(Pause for appreciation).
And back to water reflections. As obvious as this may be, living in this kind of environment has made me actually understand what is entailed in the realization that water is present in pretty much every necessity we have daily. Cooking, drinking, showering and other toilet needs… all involves water. And yet I used to take it for granted how there is always water available (just turn on the tap and voilà, there it is). Although I have always had a weakness for eco-friendly practices and am completely against any sort of waste, I realize that I have had a very spoiled relationship with water throughout my life. Meaning: there was always plenty of it. More than enough for hygiene and comfort and even entertainment (swimming pools, for instance). This is not new information to me, but the extent to which I appreciate it now has definitely increased.
As the traveller I am (or like to think I am), I rejoice in the new feelings that new places awaken in me. Since my first day here I tried to figure out what sorts of emotions and reflections does this place bring about in myself. I enjoy being exposed to the strange, the new, the unusual… So, I was not necessarily expecting to be already involved in some sort of Buddhist inspirational nature watching, or Hindu ritual, colours and incense contemplation (although that would be awesome). But yes, it came rather as a surprise to me that my most familiar and taken-for-granted element has been the theme to dominate my thoughts after 4 days of Kathmandu (rather than something more… exotic?).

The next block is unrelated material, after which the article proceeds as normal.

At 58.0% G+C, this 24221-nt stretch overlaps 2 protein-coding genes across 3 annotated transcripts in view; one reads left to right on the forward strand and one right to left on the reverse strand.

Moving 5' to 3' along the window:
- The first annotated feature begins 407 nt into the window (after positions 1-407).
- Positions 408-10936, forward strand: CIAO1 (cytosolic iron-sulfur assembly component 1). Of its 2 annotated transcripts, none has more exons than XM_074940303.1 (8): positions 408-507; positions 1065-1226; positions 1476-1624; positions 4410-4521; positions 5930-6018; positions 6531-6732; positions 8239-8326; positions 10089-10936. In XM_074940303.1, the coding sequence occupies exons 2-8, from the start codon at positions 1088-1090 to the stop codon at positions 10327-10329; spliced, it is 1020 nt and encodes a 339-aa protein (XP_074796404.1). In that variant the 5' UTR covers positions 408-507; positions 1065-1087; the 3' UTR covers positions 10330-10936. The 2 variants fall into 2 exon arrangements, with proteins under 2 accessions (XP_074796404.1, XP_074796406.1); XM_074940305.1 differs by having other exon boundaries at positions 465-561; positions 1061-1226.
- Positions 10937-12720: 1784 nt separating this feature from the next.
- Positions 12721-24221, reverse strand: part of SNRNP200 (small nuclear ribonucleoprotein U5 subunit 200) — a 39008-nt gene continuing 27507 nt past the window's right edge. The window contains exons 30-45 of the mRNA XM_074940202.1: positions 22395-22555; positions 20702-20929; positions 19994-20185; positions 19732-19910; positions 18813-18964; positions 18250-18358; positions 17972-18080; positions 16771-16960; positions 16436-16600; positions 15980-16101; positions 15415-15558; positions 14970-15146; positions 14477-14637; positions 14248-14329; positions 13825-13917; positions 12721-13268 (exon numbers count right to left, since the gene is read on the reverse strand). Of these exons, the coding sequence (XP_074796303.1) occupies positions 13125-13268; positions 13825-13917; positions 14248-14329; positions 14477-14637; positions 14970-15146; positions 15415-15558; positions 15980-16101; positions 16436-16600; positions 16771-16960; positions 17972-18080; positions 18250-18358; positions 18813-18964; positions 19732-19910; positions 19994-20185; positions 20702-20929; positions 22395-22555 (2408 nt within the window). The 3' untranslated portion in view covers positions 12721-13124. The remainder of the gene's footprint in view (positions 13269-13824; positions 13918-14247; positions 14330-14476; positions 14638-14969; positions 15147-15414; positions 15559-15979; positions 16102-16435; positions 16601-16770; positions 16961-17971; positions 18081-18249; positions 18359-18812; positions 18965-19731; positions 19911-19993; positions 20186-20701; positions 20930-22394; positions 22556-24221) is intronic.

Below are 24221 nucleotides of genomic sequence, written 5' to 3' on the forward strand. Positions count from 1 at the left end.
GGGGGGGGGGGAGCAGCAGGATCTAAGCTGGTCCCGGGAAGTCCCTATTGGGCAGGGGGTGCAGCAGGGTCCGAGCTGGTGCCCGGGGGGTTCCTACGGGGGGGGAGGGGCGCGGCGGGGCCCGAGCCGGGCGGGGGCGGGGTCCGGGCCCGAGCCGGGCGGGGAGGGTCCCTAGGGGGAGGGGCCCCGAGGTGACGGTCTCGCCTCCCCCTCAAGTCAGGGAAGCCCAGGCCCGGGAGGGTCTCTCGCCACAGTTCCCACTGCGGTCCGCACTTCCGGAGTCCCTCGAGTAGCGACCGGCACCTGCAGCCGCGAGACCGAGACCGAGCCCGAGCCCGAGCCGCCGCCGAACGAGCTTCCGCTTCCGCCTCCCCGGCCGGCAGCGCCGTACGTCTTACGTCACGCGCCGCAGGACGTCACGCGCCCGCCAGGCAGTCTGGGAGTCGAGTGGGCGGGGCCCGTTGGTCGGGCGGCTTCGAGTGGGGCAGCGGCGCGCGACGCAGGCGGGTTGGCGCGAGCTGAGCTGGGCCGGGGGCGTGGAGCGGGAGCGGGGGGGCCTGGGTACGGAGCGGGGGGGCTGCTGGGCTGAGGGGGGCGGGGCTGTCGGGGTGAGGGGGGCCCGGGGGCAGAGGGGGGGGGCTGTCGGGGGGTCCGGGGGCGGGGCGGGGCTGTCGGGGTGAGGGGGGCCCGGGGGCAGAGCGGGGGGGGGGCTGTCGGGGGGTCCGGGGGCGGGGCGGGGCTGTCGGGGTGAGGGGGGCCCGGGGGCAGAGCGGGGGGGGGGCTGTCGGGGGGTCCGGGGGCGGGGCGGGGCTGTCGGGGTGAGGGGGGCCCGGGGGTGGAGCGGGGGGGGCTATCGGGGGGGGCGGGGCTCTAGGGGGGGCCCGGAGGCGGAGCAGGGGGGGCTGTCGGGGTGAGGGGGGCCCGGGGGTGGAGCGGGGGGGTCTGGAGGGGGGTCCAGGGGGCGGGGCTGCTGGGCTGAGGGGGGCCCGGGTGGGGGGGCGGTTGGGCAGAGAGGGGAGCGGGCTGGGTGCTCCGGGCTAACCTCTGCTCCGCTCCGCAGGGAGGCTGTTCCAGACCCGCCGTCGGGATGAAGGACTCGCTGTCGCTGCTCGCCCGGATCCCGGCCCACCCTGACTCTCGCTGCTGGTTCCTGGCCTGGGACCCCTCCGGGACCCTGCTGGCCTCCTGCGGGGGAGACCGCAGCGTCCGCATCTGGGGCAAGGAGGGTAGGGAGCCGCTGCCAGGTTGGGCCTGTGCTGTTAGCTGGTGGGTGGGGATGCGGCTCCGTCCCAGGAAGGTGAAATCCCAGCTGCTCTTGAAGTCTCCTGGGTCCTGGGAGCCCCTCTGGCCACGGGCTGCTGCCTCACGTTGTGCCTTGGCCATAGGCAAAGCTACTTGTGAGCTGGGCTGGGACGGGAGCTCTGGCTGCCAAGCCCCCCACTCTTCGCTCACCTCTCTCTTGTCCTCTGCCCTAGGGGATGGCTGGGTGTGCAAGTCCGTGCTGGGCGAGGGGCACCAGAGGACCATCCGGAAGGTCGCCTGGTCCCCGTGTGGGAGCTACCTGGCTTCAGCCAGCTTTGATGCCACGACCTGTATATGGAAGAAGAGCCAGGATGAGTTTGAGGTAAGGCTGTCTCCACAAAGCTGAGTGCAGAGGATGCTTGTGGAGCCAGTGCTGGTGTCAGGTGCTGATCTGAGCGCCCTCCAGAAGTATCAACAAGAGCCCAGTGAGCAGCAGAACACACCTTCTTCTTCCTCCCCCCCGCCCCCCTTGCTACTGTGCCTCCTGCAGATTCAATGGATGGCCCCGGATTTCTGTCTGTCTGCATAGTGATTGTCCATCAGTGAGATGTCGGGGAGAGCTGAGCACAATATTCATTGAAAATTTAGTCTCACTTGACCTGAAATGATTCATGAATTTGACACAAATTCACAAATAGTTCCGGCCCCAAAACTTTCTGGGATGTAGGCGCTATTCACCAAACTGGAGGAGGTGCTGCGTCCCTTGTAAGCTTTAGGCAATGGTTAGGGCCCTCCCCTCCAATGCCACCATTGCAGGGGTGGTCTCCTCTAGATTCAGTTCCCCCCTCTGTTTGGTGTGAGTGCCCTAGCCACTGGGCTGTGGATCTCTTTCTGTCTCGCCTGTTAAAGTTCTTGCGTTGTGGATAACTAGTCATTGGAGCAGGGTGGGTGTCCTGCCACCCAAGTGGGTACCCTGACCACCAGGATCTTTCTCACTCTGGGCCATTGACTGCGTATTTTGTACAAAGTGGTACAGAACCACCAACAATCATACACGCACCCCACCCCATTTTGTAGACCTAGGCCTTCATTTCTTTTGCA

It seems I have began this journey inclined by an unintended internal voyage, a meditative, contemplative kind of experience. I have started, more than ever, to consciously calculate and feel my necessity of water, air, heat, food, sun. Having to be conscious about things that I used to take for granted, things that are directly linked to my body and consequently to my emotions, have led me to reflect on my most ‘natural’ (automatic-mode) habits. Which is tricky. (You know the saying ‘the fish is the last to discover water’s existence’?). And, because I have a tendency to focus on my cultural self (rather than my ‘biological’ self, I guess), I end up by reflecting on the habits I preserve that are most accepted and/or encouraged by my own culture and how interesting it is that they have contributed to my to understanding of myself for a very long time… and yet they are so transitory. Some habits I took for granted 5 days ago don’t seem to have a role to play in my current life context anymore (just to get a picture, and insisting on the shower situation, where I come from it is quite common to take showers pretty much every time we leave the house for a social encounter and when we come back, even if that happens several times a day).
It seems that something as natural/simple/necessary as having a shower today, under very different circumstances from what I am used to (so far!), has proven to spark productive thoughts on self-reflection/habits, making adjustments to a new lifestyle, privileges and curses of a big-city, the importance of clean hair for my sense of self, and how it is the little things I don’t usually talk about (washing my hair, for instance) that prove to be the memorable ones after all. (Or, if not memorable, the little things that turn out as worth writing about. Apparently.). And why do I have a feeling that indulging in the reflections provoked by my shower is a good way to start experiencing (and documenting) my new life ? Probably because reflection and self-awareness have always proven helpful when I am trying to learn more about the culture in which I am inserted at the moment. (That been said, I am only a woman and extremely thankful for good smelling hair while I reflect and work on examining my surroundings and my habits right now).